Last week, former youth minister Robert “Bobby” Price went to jail for 16 months for molesting two boys. In addition to the prison sentence, he must register as a sex offender for the next 30 years. His life, his family, and the church he served have been wrecked, perhaps irreparably. What is even more tragic, the two young boys he abused will be scarred for life.
And I can’t shake the feeling that if I had done my job, none of this would have happened.
Rumors about Price had circulated for years. In the 1990s, his father, Bradley Price, was pastor of Northside Baptist Church, a large independent congregation in Charlotte, N.C., my hometown. I edited a small Christian newspaper back then, and one of my reporters and I investigated financial and other improprieties at the church.
On one memorable day, after we published our first story, someone from Northside Baptist Church called to warn me—with the threat of a lawsuit—not to publish any more stories about the church. I told him our reporting was fair and accurate. I also told him I had heard from credible people about sexual impropriety at the church. He would not confirm what I was hearing, but he would not deny it either. We ultimately published more stories that helped lead to the resignation of Bradley Price and the departure of most of his family members from that church.
But the Price family moved a few miles up Interstate 85 into a neighboring county and started another church, King’s Way Baptist Church. Some years later, Bradley Price had a heart attack and nearly died. When he recovered, he called to invite me out to his new church for a meeting. I was surprised to receive the invitation, but I was glad to say yes and spend a pleasant afternoon with a Bradley Price who professed to be a changed man, a man whose recent experiences had humbled him and resulted in better physical and spiritual health. He even thanked me for the stories I had published, saying they had put him on a new path that God was blessing.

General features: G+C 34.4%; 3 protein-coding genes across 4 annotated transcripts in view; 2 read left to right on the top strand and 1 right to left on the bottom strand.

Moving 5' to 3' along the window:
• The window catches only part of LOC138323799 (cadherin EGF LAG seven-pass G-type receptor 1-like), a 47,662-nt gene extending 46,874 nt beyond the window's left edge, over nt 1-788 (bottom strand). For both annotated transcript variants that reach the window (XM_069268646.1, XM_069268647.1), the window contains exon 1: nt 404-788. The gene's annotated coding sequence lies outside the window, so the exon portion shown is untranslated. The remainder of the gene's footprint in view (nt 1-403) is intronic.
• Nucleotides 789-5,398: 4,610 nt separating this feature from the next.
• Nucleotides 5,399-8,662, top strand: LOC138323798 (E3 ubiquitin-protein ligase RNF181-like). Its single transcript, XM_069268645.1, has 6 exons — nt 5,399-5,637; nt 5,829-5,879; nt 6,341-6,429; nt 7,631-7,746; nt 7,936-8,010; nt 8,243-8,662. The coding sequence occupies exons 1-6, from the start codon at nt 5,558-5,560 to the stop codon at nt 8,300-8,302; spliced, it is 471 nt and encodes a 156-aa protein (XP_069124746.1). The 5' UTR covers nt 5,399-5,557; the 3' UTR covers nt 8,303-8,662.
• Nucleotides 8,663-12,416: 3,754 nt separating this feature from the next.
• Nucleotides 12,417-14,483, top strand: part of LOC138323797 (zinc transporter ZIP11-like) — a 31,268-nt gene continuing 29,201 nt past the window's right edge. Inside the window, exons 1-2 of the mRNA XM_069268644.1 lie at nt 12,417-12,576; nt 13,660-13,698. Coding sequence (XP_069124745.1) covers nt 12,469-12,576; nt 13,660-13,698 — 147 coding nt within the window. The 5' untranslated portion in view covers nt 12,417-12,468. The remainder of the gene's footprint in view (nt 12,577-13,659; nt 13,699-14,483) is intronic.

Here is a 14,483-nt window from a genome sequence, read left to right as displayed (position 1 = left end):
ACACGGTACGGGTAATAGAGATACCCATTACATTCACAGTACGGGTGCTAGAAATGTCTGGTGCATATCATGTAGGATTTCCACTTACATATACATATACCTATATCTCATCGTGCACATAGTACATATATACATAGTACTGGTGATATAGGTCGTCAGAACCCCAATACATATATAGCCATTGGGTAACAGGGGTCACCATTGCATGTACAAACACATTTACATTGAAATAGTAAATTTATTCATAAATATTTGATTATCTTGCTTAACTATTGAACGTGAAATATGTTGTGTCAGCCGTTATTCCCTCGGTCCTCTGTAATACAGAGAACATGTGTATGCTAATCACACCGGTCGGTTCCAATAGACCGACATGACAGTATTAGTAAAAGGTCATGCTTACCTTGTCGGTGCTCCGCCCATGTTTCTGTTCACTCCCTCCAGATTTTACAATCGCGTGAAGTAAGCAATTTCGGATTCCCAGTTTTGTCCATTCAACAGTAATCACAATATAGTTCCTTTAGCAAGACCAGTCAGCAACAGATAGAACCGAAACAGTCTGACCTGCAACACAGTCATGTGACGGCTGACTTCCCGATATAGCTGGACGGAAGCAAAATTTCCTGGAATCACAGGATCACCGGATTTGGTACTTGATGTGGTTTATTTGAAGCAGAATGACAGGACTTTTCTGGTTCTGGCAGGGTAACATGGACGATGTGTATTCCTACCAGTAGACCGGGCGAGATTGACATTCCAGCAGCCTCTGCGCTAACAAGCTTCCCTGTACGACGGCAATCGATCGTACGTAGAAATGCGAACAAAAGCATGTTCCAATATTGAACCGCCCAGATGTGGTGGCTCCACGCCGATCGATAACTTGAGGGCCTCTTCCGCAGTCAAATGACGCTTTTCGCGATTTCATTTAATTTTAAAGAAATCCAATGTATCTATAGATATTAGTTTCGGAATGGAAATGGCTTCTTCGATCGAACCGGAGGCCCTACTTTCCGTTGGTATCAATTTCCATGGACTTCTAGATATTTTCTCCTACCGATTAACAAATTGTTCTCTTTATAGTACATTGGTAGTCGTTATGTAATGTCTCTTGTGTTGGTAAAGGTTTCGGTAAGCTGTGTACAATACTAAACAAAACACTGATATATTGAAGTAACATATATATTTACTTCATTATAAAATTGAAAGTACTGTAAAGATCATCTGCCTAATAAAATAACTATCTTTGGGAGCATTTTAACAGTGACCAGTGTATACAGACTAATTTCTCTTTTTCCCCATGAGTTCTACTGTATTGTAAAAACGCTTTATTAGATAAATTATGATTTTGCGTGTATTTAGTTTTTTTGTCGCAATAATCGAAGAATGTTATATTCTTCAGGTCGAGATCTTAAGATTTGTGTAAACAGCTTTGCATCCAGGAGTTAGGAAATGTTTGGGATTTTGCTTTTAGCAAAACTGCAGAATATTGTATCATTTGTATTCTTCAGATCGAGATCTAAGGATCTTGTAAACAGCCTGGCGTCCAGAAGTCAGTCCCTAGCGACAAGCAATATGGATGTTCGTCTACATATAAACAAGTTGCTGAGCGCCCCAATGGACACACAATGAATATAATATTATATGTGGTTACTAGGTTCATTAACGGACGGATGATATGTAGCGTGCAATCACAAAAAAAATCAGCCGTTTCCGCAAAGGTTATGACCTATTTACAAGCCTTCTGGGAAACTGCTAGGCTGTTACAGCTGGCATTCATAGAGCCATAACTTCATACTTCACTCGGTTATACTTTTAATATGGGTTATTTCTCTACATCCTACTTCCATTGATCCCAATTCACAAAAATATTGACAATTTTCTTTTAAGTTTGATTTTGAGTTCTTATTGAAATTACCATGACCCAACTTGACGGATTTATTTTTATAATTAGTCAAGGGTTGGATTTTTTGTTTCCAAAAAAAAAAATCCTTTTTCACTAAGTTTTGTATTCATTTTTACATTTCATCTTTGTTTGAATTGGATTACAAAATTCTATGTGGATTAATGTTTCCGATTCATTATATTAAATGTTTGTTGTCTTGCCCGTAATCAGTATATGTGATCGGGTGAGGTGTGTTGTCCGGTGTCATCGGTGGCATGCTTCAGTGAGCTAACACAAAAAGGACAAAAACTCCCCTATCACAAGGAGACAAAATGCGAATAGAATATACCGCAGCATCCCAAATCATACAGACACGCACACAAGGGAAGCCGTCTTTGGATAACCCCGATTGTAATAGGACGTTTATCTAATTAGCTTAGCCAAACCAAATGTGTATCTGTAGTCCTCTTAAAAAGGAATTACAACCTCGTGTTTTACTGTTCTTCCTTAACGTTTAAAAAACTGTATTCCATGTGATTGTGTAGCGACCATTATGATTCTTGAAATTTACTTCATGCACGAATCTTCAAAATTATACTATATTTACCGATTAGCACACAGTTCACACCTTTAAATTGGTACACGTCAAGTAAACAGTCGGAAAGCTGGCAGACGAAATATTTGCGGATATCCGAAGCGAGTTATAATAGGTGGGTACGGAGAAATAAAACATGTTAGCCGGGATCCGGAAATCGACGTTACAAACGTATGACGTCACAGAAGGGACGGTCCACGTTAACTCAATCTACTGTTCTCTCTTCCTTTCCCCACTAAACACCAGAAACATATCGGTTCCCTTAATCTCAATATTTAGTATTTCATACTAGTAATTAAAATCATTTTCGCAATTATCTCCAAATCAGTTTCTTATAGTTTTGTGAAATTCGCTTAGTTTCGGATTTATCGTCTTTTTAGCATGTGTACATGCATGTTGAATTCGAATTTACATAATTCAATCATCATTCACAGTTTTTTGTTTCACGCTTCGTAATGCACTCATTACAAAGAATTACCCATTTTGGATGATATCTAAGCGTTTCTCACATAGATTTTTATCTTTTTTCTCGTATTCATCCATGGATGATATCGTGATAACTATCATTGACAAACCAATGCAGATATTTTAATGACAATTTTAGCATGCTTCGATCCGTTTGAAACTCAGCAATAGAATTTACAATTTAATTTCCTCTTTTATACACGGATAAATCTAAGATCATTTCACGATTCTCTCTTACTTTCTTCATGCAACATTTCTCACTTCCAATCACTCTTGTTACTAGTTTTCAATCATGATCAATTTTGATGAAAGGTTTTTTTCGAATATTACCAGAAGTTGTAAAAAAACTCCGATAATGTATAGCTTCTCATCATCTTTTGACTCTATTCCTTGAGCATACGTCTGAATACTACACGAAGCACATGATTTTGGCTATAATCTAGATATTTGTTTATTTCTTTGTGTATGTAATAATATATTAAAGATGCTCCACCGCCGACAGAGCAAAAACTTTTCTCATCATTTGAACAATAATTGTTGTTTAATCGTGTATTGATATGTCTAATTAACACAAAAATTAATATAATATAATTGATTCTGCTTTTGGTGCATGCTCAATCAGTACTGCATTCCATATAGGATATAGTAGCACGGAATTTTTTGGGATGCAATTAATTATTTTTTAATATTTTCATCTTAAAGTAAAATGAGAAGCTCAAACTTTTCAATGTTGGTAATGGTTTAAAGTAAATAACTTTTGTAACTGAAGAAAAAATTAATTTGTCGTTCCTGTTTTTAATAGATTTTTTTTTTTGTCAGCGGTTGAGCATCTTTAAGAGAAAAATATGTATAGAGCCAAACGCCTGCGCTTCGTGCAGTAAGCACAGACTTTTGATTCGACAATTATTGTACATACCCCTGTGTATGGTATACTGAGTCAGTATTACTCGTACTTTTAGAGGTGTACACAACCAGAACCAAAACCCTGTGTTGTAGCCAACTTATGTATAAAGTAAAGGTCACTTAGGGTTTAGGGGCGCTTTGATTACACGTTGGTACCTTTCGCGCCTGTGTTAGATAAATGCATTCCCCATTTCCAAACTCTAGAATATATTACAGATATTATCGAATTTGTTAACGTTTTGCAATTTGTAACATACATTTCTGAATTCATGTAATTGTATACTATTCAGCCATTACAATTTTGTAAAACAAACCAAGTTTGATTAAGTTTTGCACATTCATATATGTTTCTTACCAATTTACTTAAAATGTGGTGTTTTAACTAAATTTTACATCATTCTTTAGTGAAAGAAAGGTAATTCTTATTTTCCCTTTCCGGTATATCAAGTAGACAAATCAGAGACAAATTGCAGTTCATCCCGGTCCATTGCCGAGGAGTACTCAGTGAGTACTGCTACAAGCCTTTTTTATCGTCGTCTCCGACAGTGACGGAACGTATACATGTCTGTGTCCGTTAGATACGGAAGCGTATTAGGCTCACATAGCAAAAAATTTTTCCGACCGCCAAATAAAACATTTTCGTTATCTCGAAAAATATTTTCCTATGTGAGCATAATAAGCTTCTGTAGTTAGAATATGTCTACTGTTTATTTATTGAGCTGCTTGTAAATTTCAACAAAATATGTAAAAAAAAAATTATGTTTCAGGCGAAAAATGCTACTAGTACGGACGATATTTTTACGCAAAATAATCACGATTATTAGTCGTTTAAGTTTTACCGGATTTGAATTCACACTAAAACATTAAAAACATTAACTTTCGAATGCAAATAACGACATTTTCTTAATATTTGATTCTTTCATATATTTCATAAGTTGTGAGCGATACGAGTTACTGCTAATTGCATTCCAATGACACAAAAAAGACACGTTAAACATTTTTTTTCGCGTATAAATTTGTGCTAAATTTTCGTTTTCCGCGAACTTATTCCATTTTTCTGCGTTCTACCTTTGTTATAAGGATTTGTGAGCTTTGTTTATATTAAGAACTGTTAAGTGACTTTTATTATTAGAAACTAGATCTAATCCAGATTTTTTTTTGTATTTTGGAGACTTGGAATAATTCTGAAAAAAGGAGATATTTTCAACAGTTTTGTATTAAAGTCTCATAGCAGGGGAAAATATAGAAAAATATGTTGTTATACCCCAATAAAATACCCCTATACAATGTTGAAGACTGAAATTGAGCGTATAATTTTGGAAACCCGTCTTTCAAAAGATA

His son Bobby was the youth minister at King’s Way, just as he had been at Northside. Another son, Randy, was the worship leader. A third son, Rusty, ultimately succeeded his father as senior pastor. Indeed, Bradley Price ran the church almost like a family business. I should have taken this overt nepotism as a warning sign. But I’m embarrassed to admit that I did not ask hard questions about King’s Way Baptist Church that day. I should have. Because about the time Price and I spent that pleasant afternoon together, his son Bobby—court records now show—was molesting little boys.
Police arrested Bobby Price in October 2013. He pled guilty last week to abusing two victims from 2000 to 2006. The little boys, now adults, were called Victim A and Victim C in court proceedings. According to court documents, the abuse took place at the church’s “Youth Shack,” on a mission trip, and even in Bobby Price’s home.
Stories like this are becoming distressingly familiar. Over the past year WORLD has reported on both sexual and financial scandals. Though not all of them rise to the level of the heinous crimes committed by Bobby Price, they do all have two things in common: Persons in authority took advantage of those who revered them, and persons who knew what was going on failed to speak up. They remained silent out of a misplaced sense of loyalty, or self-interest, or a lack of courage, or because they were too busy or told themselves it was someone else’s job.
Whatever excuse they gave for their silence, the result was always the same: a greater tragedy and more victims than if they had spoken up, or spoken up earlier. When WORLD reports such a story, some readers inevitably question its appropriateness. It’s a good question. We ask that question and many others ourselves, and none of us at WORLD ever take making these decisions lightly, or make them alone. But now, for me at least, this good question has two very good new answers: Victim A and Victim C.
I do not know who Victims A and C are, but if I ever get a chance to meet them, I will ask them to forgive me. I will also tell them that their courage has steeled my resolve to do what I can to prevent what happened to them from happening to anyone else ever again.